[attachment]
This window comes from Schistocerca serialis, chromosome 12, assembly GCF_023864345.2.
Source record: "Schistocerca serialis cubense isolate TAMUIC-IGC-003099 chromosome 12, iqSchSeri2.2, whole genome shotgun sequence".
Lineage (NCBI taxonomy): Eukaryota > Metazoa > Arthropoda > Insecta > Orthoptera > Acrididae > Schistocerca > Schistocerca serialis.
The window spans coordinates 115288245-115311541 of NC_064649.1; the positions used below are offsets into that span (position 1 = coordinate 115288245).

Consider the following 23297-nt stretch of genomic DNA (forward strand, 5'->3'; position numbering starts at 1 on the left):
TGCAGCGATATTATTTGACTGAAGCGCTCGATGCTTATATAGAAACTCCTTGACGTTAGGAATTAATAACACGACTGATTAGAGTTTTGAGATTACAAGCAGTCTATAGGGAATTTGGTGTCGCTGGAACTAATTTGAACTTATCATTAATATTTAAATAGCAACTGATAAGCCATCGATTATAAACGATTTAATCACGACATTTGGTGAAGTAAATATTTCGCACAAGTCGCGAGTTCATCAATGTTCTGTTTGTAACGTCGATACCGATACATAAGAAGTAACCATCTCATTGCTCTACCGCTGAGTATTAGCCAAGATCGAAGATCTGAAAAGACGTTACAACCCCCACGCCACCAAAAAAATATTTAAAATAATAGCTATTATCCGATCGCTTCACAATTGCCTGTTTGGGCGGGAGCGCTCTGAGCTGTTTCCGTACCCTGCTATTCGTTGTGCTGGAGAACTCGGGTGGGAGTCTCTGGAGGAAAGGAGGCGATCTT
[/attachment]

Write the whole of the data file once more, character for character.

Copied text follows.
This window comes from Schistocerca serialis, chromosome 12, assembly GCF_023864345.2.
Source record: "Schistocerca serialis cubense isolate TAMUIC-IGC-003099 chromosome 12, iqSchSeri2.2, whole genome shotgun sequence".
Lineage (NCBI taxonomy): Eukaryota > Metazoa > Arthropoda > Insecta > Orthoptera > Acrididae > Schistocerca > Schistocerca serialis.
The window spans coordinates 115288245-115311541 of NC_064649.1; the positions used below are offsets into that span (position 1 = coordinate 115288245).

Consider the following 23297-nt stretch of genomic DNA (forward strand, 5'->3'; position numbering starts at 1 on the left):
TGCAGCGATATTATTTGACTGAAGCGCTCGATGCTTATATAGAAACTCCTTGACGTTAGGAATTAATAACACGACTGATTAGAGTTTTGAGATTACAAGCAGTCTATAGGGAATTTGGTGTCGCTGGAACTAATTTGAACTTATCATTAATATTTAAATAGCAACTGATAAGCCATCGATTATAAACGATTTAATCACGACATTTGGTGAAGTAAATATTTCGCACAAGTCGCGAGTTCATCAATGTTCTGTTTGTAACGTCGATACCGATACATAAGAAGTAACCATCTCATTGCTCTACCGCTGAGTATTAGCCAAGATCGAAGATCTGAAAAGACGTTACAACCCCCACGCCACCAAAAAAATATTTAAAATAATAGCTATTATCCGATCGCTTCACAATTGCCTGTTTGGGCGGGAGCGCTCTGAGCTGTTTCCGTACCCTGCTATTCGTTGTGCTGGAGAACTCGGGTGGGAGTCTCTGGAGGAAAGGAGGCGATCTT